There are three measures that will help in particular: the final warning scheme will give an opportunity to nip things in the bud; the action plan order will give the courts the means to address a young offender's educational needs where those are relevant to offending; and the youth offending teams will include educational staff and have a key role in planning and supervising community sentences.
Does my hon. Friend agree with me—I am speaking as an ex-teacher—that many learning difficulties, particularly dyslexia, can lead to problems of social exclusion and alienation? Is he aware of the work that the Cambridgeshire probation service, which is based in Peterborough, is doing to research that important matter?
I am certainly interested in the results of any scheme. My hon. Friend is right to say that the failure to identify learning difficulties can lead to problems. Addressing offending behaviour often involves changing several aspects of young people's lives. I shall certainly study with interest any specific example on which my hon. Friend can provide information.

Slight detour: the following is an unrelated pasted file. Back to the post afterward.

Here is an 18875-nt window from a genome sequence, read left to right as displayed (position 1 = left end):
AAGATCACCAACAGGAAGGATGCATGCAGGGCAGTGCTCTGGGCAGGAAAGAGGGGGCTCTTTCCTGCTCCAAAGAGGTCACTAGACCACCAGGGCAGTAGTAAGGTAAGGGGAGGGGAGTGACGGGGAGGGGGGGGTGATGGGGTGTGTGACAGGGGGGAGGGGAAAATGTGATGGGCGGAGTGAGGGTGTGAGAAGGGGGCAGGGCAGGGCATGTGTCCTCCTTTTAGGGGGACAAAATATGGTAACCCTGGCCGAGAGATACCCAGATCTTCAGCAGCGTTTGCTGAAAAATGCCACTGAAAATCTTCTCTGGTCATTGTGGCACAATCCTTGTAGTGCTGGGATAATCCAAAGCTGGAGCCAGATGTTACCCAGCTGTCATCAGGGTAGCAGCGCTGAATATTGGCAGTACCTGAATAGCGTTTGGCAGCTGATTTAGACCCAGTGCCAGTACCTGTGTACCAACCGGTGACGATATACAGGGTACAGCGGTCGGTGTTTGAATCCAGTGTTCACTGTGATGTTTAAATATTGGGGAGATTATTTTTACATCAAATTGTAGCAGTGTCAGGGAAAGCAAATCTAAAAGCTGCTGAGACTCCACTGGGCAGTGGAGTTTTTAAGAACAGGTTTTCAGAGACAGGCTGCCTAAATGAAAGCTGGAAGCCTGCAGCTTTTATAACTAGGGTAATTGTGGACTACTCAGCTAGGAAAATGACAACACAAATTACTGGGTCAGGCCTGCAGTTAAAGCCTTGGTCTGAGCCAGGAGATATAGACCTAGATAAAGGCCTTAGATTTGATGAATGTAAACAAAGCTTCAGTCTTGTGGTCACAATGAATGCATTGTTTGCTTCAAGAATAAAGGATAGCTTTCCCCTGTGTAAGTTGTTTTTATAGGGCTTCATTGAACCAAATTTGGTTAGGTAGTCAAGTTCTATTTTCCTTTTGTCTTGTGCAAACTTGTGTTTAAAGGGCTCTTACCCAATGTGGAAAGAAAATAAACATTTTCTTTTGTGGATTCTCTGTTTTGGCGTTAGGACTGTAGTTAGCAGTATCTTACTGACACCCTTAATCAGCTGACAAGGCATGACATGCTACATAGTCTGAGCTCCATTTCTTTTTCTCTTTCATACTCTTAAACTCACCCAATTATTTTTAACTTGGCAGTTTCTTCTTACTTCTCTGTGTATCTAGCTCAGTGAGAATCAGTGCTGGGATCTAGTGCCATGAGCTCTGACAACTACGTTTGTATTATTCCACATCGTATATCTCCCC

Does the hon. Gentleman recognise that these matters should be considered in relation to young people on bail in bail hostels? Is he aware of the difficulties being faced by local communities, such as Elworth near Sandbach in my constituency, where young people take drugs during daylight hours when they are completely free? Would it not be a good idea to provide further education for such young people or to occupy their time constructively in some other way?
I agree with the hon. Lady's final sentence. I hope that she will support the Government in introducing youth offending teams, one of whose targets will be bail support in order to ensure that such activities are avoided and something better is put in place for youngsters awaiting trial.